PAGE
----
Atlanta is well positioned to become a center for international business education because of its location as an air and ground transportation hub, said Angel Cabrera, president of Thunderbird, The Garvin School of International Management, who is to speak at World Trade Center Atlanta this week.
Dr. Cabrera is coming here to meet with the 250-300 Thunderbird alumni in the Atlanta area and recruit students for the school’s international masters program. He is scheduled to speak at the World Trade Center, Thursday, Sept. 8, from 8:30-10 a.m., addressing international business and education issues.
In a telephone interview last week from Glendale, Ariz., home of Thunderbird, Dr. Cabrera spoke with GlobalAtlanta. “Normally cities with good [transportation] hubs create destinations for good quality education,” he said. “And Atlanta has it.”
He noted that cities with strong transportation infrastructures, including airports, attract many universities to locate to their areas. The universities then compete against one another, pushing up the quality of education for the city. He cited Emory University, the Georgia Institute of Technology and Georgia State University as “high quality institutions.”
A Georgia Tech graduate himself, and now an adviser to President Wayne Clough, Dr. Cabrera has been leading Thunderbird since 2004. While the school offers traditional finance, accounting and marketing classes, Thunderbird has placed an emphasis on international business education since its inception in 1946, preparing students for a culturally diverse marketplace.
“We teach people how to understand differences among cultures but also how to manage them and use them to thrive,” he said, noting that cultural differences can be effective business tools if managed correctly. “They can be a huge opportunity to bring in different points of view, in terms of business relations, business creativity and finding new business opportunities,” he said.
Conversely, misunderstanding cultural complexities can be detrimental to a business’ international endeavors. “Some overseas operations may fail because of that,” Dr. Cabrera said.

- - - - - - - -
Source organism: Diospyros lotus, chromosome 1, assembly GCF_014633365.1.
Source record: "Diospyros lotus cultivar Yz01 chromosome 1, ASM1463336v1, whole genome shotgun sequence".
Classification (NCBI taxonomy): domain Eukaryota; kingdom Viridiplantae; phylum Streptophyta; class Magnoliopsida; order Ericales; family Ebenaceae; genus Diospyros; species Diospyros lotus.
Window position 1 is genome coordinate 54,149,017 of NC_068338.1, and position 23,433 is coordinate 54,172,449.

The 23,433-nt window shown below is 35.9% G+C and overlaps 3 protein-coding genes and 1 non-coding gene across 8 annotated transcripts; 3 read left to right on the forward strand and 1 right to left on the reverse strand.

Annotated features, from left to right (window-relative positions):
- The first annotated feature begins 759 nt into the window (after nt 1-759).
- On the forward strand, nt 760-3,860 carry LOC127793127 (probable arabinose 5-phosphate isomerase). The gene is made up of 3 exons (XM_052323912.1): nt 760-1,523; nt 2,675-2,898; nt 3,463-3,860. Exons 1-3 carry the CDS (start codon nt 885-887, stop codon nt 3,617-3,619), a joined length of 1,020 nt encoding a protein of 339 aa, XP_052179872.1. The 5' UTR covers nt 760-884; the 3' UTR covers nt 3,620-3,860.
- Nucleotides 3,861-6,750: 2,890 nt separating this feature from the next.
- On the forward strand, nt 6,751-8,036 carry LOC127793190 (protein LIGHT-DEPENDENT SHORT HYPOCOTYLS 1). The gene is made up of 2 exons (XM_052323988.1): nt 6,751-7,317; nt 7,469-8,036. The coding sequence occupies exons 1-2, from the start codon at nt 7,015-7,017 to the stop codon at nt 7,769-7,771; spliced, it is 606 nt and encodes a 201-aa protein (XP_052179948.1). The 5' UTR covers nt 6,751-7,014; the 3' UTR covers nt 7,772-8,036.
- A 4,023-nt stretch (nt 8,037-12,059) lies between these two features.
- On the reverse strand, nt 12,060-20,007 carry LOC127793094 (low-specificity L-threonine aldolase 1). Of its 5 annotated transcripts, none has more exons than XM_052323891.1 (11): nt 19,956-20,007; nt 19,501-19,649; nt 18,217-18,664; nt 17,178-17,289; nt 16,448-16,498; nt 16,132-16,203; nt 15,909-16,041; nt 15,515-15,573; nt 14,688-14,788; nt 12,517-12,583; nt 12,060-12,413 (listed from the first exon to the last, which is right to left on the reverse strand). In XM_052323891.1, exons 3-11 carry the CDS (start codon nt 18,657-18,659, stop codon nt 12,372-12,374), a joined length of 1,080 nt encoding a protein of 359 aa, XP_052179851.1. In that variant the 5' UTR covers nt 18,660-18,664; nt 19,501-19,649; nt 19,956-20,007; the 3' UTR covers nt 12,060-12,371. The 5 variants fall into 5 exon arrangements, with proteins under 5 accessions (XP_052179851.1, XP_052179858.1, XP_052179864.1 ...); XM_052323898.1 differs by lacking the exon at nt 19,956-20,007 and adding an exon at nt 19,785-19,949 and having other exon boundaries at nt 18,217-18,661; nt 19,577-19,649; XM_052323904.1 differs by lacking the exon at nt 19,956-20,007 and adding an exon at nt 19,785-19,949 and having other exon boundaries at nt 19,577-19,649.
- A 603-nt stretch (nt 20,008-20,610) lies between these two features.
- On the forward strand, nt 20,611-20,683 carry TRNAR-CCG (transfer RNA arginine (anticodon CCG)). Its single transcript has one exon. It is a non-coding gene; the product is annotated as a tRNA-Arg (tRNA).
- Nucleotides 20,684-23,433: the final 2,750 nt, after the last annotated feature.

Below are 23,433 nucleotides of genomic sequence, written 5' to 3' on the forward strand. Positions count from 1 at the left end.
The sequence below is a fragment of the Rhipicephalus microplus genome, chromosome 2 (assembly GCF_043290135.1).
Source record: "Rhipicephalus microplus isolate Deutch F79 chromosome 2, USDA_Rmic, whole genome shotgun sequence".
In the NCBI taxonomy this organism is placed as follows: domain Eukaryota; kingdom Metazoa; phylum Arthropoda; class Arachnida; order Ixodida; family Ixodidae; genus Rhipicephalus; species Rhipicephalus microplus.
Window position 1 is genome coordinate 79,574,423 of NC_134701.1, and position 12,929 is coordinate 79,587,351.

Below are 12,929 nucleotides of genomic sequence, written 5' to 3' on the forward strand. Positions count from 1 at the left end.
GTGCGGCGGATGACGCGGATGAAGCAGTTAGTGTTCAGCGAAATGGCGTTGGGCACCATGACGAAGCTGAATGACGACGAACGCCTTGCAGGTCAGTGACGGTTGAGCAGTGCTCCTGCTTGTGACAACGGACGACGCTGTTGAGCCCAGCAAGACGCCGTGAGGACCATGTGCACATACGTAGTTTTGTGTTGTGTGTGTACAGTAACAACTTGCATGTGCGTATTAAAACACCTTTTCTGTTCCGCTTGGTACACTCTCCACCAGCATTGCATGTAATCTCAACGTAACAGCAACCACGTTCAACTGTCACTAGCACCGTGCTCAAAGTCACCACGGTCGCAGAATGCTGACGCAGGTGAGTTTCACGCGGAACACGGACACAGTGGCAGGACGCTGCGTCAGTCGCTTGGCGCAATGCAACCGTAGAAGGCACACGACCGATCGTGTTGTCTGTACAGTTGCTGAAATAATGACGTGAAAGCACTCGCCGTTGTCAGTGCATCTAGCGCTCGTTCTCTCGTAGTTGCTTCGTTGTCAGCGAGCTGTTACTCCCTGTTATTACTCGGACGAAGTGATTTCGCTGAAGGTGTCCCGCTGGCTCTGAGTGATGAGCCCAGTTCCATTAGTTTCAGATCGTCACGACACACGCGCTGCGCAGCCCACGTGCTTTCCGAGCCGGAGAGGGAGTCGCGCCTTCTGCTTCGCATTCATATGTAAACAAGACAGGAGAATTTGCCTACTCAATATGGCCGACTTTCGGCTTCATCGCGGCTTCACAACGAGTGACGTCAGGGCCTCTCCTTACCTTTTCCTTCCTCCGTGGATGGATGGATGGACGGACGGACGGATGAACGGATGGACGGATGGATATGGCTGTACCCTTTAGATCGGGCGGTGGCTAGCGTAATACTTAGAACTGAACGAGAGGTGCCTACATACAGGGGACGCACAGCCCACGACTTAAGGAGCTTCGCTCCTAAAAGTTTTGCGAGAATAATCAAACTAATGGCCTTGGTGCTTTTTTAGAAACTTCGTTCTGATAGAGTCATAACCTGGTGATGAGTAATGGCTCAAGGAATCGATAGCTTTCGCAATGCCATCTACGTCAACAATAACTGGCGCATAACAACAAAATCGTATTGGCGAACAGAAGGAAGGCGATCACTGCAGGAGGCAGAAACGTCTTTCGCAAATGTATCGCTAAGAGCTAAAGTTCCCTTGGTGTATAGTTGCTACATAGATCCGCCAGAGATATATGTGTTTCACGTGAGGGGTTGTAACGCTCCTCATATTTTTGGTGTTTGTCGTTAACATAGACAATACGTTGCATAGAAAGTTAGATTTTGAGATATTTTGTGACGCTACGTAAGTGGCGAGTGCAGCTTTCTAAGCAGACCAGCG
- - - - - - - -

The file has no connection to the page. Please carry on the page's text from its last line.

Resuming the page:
In addition, cultural diversity training is not only appropriate for American businesspeople, but foreign executives, as well, he said. Thunderbird is, in fact, working with business executives in Russia and Korea to help them understand American culture and business practices to be more prepared to enter the American market, he said.
Before being asked to be Thunderbird’s president, Dr. Cabrera worked as dean at the Instituto de Empresa Graduate Business School in Madrid, where he implemented a management research center that has generated praise throughout Europe.
Also while in Madrid, Dr. Cabrera began arguing that businesspeople have a social responsibility to work ethically. His ideas were published in both European and American newspapers, and the concept has followed him to Thunderbird.
“I deeply believe that management is one of the greatest professions of our times,” he said. “It’s a profession where people can create a lot of value… But they can also do a lot of harm.” He proposed that business schools implement a Hippocratic oath of values and ethics that students take as a part of their education, similar to oaths taken by medical students, which underscores their responsibilities to society, he said.
While Dr. Cabrera says that his ideas have been very controversial, students at Thunderbird have chosen to implement the oath concept, drafting a school pledge that is expected to be formalized this year, he said.
For more information on the event, contact Patrick Tonui at (404) 880-1562 or patrick@WTCAtlanta.com. To find out more about Thunderbird, contact Tania Torres (602) 978-7272 or visit www.thunderbird.edu.